Also on Thursday, people who already know a little Irish are welcome to an Irish conversation group at Villanova University’s Falvey Library, Room 204.

Thursday is also the launch of a photographic exhibit by local music historian Robin O’Brien Hiteshaw called “The Face of Irish Music: at the Consulate General of Ireland’s headquarters at 345 Park Avenue in New York City.

With the loss of pubs like the Shanachie in Ambler and Molly Maguire’s in Lansdale, there’s a dearth of venues for Irish music sessions in Montgomery County. But AOH Notre Dame Div. 1 is stepping in to fill he void. The AOHers have formed a committee to have music at their Swedesburg club house on a regular basis. There will be a session there on Saturday, February 7, between 7 and 10 PM. You don’t have to be an AOH member to attend.

Check our calendar for more details–and check back frequently, since latecomers often add events during the week.

Arts, News, People

A Wall That Tells An Irish Story

Joe Magee in the midst of his mural.

Joe Magee in the midst of his mural.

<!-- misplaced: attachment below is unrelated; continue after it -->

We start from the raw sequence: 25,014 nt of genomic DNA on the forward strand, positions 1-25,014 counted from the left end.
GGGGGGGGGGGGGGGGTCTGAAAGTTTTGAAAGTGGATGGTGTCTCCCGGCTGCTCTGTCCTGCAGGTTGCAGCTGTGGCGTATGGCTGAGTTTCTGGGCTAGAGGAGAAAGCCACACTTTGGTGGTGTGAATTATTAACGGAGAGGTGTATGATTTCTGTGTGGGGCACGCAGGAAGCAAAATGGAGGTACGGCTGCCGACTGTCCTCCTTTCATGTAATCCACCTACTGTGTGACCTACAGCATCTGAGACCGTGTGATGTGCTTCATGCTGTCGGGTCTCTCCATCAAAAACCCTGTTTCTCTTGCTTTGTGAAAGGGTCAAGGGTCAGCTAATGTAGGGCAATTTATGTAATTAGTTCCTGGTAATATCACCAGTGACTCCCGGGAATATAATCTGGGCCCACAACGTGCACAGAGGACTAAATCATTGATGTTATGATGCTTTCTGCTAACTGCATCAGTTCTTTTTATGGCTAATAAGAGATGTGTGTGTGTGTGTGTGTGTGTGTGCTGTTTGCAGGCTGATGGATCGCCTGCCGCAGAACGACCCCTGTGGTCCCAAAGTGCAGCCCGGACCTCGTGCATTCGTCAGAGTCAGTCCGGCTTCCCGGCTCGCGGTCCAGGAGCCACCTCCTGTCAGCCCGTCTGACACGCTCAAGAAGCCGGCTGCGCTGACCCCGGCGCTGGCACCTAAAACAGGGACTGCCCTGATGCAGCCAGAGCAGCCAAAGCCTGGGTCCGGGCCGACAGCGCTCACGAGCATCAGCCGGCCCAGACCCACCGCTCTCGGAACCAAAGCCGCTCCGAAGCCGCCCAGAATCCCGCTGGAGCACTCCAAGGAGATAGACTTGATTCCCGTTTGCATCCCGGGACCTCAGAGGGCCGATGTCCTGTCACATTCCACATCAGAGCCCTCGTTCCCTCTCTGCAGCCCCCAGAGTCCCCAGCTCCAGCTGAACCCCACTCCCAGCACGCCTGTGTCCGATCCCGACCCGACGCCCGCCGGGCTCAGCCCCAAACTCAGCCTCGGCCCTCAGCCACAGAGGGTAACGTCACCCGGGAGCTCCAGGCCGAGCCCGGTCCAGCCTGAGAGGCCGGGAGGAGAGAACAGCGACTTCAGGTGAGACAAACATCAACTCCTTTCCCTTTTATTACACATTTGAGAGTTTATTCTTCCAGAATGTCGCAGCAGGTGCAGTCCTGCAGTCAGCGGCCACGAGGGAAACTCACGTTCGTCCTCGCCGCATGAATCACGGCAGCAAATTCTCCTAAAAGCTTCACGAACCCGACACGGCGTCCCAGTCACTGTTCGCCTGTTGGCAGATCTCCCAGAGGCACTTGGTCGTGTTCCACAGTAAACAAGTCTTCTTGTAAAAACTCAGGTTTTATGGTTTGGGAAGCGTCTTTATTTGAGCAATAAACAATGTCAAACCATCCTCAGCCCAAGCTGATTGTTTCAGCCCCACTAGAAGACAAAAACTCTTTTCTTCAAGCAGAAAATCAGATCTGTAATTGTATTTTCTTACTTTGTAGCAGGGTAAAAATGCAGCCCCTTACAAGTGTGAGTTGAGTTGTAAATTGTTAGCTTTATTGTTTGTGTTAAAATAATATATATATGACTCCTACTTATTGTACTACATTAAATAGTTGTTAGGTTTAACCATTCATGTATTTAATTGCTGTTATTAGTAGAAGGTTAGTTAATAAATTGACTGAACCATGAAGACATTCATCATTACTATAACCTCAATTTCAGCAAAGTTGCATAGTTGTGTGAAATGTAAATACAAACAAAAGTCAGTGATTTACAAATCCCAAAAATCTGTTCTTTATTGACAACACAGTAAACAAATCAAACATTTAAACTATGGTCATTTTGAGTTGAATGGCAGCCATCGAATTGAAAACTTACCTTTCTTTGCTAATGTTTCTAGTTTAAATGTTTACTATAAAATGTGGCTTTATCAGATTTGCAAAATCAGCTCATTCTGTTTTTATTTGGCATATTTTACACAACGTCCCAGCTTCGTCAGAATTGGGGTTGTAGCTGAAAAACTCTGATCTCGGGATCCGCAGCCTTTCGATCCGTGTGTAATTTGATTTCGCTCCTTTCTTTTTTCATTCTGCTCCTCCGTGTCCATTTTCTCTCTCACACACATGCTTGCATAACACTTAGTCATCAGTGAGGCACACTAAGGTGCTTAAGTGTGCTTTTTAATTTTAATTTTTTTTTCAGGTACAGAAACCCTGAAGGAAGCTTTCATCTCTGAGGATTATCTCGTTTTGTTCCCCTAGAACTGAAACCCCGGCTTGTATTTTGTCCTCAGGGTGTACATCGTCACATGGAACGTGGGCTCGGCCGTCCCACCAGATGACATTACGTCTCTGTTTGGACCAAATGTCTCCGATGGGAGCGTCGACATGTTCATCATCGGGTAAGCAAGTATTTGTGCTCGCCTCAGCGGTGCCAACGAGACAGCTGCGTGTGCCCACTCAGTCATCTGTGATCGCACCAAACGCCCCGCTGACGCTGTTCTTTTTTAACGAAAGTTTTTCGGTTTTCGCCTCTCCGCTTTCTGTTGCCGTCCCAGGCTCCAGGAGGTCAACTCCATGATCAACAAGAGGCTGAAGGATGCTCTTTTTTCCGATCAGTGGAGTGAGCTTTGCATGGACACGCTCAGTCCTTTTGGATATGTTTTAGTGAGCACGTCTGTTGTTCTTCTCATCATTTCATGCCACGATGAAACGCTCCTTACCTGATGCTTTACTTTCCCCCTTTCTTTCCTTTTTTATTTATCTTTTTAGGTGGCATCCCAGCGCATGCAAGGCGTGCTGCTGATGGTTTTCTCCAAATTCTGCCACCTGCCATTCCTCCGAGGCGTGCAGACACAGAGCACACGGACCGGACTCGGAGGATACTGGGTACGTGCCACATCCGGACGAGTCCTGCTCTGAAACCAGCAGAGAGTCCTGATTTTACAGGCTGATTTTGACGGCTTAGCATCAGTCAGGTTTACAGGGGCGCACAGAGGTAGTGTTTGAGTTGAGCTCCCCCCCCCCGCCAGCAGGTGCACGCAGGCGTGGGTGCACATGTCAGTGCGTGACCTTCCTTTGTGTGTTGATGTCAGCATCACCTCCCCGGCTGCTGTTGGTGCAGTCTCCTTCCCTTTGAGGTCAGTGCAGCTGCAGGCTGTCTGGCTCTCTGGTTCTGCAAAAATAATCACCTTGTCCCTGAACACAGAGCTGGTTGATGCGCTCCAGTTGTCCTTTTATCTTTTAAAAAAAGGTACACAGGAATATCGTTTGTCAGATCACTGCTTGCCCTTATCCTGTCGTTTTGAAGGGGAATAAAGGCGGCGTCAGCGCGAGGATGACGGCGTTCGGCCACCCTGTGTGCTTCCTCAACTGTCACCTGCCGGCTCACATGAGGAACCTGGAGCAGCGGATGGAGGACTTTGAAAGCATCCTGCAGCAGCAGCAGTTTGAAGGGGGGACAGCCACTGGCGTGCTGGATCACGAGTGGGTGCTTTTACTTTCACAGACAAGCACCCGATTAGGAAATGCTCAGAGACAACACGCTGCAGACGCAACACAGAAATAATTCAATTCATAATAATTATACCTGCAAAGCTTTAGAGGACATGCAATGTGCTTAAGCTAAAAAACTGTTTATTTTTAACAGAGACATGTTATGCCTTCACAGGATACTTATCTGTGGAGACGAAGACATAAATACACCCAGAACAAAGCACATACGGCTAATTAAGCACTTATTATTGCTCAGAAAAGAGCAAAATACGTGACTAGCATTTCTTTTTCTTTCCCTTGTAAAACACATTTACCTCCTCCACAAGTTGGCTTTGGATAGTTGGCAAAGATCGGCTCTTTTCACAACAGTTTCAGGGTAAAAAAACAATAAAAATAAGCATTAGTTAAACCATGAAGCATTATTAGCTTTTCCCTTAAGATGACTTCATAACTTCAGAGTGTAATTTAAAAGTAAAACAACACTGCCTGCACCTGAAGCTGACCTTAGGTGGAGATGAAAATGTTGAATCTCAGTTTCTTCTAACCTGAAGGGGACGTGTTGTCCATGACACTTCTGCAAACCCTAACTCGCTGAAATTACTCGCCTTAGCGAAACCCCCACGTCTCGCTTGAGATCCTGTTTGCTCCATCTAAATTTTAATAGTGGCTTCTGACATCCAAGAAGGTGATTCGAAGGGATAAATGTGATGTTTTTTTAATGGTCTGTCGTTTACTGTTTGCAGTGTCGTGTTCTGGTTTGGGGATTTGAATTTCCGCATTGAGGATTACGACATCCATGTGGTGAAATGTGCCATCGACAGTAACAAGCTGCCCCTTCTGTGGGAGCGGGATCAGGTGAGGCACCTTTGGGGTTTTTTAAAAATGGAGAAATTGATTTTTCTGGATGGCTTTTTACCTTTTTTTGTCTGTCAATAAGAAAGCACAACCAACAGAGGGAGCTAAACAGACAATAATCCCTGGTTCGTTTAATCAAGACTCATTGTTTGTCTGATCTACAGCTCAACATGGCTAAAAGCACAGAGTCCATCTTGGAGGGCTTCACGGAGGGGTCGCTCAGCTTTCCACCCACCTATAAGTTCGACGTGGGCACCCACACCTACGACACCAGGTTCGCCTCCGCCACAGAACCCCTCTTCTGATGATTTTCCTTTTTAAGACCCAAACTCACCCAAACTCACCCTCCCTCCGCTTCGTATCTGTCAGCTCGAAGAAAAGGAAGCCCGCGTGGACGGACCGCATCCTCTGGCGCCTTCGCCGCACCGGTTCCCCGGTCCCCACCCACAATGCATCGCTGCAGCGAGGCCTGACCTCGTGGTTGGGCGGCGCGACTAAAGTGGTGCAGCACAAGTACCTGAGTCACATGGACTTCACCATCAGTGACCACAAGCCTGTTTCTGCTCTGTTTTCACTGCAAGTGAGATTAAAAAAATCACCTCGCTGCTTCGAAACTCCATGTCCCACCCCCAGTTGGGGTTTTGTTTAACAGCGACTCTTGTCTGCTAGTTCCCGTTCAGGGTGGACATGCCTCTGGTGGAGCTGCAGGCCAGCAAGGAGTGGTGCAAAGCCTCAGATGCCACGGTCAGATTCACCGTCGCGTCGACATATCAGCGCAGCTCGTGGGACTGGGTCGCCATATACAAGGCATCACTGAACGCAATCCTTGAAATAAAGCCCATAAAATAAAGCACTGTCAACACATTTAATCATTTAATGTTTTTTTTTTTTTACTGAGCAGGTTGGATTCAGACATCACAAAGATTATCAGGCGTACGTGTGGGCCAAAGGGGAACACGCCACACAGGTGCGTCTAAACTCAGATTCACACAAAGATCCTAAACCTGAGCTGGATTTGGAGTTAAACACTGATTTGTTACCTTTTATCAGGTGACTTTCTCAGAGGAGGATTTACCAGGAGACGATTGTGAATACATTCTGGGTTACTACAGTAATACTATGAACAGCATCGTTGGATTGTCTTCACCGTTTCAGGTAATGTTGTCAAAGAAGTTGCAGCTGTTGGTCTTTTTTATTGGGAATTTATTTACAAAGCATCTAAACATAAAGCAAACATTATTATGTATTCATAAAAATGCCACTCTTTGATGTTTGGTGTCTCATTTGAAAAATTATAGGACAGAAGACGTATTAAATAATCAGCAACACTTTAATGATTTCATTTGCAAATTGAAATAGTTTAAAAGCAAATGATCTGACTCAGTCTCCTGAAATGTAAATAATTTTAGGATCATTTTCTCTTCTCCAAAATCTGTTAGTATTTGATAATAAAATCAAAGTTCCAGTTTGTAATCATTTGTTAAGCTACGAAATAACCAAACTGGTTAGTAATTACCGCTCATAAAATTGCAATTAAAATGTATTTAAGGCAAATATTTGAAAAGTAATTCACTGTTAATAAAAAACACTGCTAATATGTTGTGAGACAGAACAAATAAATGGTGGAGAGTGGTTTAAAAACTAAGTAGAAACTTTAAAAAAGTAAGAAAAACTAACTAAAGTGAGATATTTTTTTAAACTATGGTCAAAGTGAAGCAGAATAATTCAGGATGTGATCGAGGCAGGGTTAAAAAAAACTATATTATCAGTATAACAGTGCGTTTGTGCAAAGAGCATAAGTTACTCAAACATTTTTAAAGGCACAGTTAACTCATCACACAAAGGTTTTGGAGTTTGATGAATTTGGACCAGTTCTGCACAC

A canvas was too confining for artist Eric Okdeh. That was clear when, after graduating from Tyler School of Art , he got an opportunity to exhibit in a gallery. “All throughout college I was painting murals and the idea of painting on canvas just didn’t click,” says the Philadelphia native. “I like being able to work on public art. I like the inclusiveness, the ability to tell people stories.”

You’ve probably seen one of Okdeh’s murals. He’s done more than 80 all over the city, most for the city’s Mural Arts Program, including an homage to work, based on interviews with local residents, called ‘How We Fish,” at 8th and Cherry Streets and a poignant look at the effects of incarceration on families, “Family Interrupted,” on Dauphin Street which included the work of some of the men from Okdeh’s mural arts classes at Graterford Prison. He’s had commissions as far away as Aman, Jordan, and Sevilla, Spain.